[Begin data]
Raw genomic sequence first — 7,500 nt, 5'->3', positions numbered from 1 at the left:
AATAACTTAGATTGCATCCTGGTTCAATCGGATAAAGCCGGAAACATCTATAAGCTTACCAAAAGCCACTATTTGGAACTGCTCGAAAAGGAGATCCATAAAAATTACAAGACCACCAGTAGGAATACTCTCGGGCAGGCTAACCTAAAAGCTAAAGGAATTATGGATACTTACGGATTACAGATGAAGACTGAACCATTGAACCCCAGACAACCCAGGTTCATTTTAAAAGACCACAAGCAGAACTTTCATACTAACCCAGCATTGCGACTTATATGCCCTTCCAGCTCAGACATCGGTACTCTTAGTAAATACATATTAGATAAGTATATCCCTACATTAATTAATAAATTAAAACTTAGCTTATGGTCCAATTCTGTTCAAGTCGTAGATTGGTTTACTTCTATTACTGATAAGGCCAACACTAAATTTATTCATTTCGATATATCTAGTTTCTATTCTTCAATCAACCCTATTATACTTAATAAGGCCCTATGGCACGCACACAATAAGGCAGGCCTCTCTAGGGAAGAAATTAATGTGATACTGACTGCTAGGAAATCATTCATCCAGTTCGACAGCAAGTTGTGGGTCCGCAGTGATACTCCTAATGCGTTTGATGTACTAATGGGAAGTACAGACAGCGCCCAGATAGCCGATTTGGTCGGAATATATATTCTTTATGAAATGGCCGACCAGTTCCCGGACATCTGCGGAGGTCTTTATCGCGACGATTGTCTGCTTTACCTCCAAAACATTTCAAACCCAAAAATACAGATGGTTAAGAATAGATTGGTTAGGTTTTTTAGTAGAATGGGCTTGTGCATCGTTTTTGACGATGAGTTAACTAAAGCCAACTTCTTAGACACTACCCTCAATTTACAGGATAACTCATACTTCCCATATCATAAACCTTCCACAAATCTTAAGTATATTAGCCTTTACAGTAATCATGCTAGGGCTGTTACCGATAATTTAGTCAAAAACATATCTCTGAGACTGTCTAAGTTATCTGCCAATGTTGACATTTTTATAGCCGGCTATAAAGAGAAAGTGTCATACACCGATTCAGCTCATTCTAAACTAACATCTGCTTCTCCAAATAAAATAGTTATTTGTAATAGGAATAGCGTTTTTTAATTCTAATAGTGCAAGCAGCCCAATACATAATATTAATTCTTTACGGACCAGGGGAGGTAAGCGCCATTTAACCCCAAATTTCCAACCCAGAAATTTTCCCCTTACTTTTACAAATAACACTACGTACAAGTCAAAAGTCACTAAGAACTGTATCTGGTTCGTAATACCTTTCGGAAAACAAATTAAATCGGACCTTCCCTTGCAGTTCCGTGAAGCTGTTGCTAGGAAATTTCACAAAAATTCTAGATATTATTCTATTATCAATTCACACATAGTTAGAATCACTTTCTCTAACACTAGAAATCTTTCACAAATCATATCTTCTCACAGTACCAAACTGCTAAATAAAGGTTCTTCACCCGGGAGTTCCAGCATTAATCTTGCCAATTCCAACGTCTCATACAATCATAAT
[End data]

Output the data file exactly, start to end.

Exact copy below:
Raw genomic sequence first — 7,500 nt, 5'->3', positions numbered from 1 at the left:
AATAACTTAGATTGCATCCTGGTTCAATCGGATAAAGCCGGAAACATCTATAAGCTTACCAAAAGCCACTATTTGGAACTGCTCGAAAAGGAGATCCATAAAAATTACAAGACCACCAGTAGGAATACTCTCGGGCAGGCTAACCTAAAAGCTAAAGGAATTATGGATACTTACGGATTACAGATGAAGACTGAACCATTGAACCCCAGACAACCCAGGTTCATTTTAAAAGACCACAAGCAGAACTTTCATACTAACCCAGCATTGCGACTTATATGCCCTTCCAGCTCAGACATCGGTACTCTTAGTAAATACATATTAGATAAGTATATCCCTACATTAATTAATAAATTAAAACTTAGCTTATGGTCCAATTCTGTTCAAGTCGTAGATTGGTTTACTTCTATTACTGATAAGGCCAACACTAAATTTATTCATTTCGATATATCTAGTTTCTATTCTTCAATCAACCCTATTATACTTAATAAGGCCCTATGGCACGCACACAATAAGGCAGGCCTCTCTAGGGAAGAAATTAATGTGATACTGACTGCTAGGAAATCATTCATCCAGTTCGACAGCAAGTTGTGGGTCCGCAGTGATACTCCTAATGCGTTTGATGTACTAATGGGAAGTACAGACAGCGCCCAGATAGCCGATTTGGTCGGAATATATATTCTTTATGAAATGGCCGACCAGTTCCCGGACATCTGCGGAGGTCTTTATCGCGACGATTGTCTGCTTTACCTCCAAAACATTTCAAACCCAAAAATACAGATGGTTAAGAATAGATTGGTTAGGTTTTTTAGTAGAATGGGCTTGTGCATCGTTTTTGACGATGAGTTAACTAAAGCCAACTTCTTAGACACTACCCTCAATTTACAGGATAACTCATACTTCCCATATCATAAACCTTCCACAAATCTTAAGTATATTAGCCTTTACAGTAATCATGCTAGGGCTGTTACCGATAATTTAGTCAAAAACATATCTCTGAGACTGTCTAAGTTATCTGCCAATGTTGACATTTTTATAGCCGGCTATAAAGAGAAAGTGTCATACACCGATTCAGCTCATTCTAAACTAACATCTGCTTCTCCAAATAAAATAGTTATTTGTAATAGGAATAGCGTTTTTTAATTCTAATAGTGCAAGCAGCCCAATACATAATATTAATTCTTTACGGACCAGGGGAGGTAAGCGCCATTTAACCCCAAATTTCCAACCCAGAAATTTTCCCCTTACTTTTACAAATAACACTACGTACAAGTCAAAAGTCACTAAGAACTGTATCTGGTTCGTAATACCTTTCGGAAAACAAATTAAATCGGACCTTCCCTTGCAGTTCCGTGAAGCTGTTGCTAGGAAATTTCACAAAAATTCTAGATATTATTCTATTATCAATTCACACATAGTTAGAATCACTTTCTCTAACACTAGAAATCTTTCACAAATCATATCTTCTCACAGTACCAAACTGCTAAATAAAGGTTCTTCACCCGGGAGTTCCAGCATTAATCTTGCCAATTCCAACGTCTCATACAATCATAAT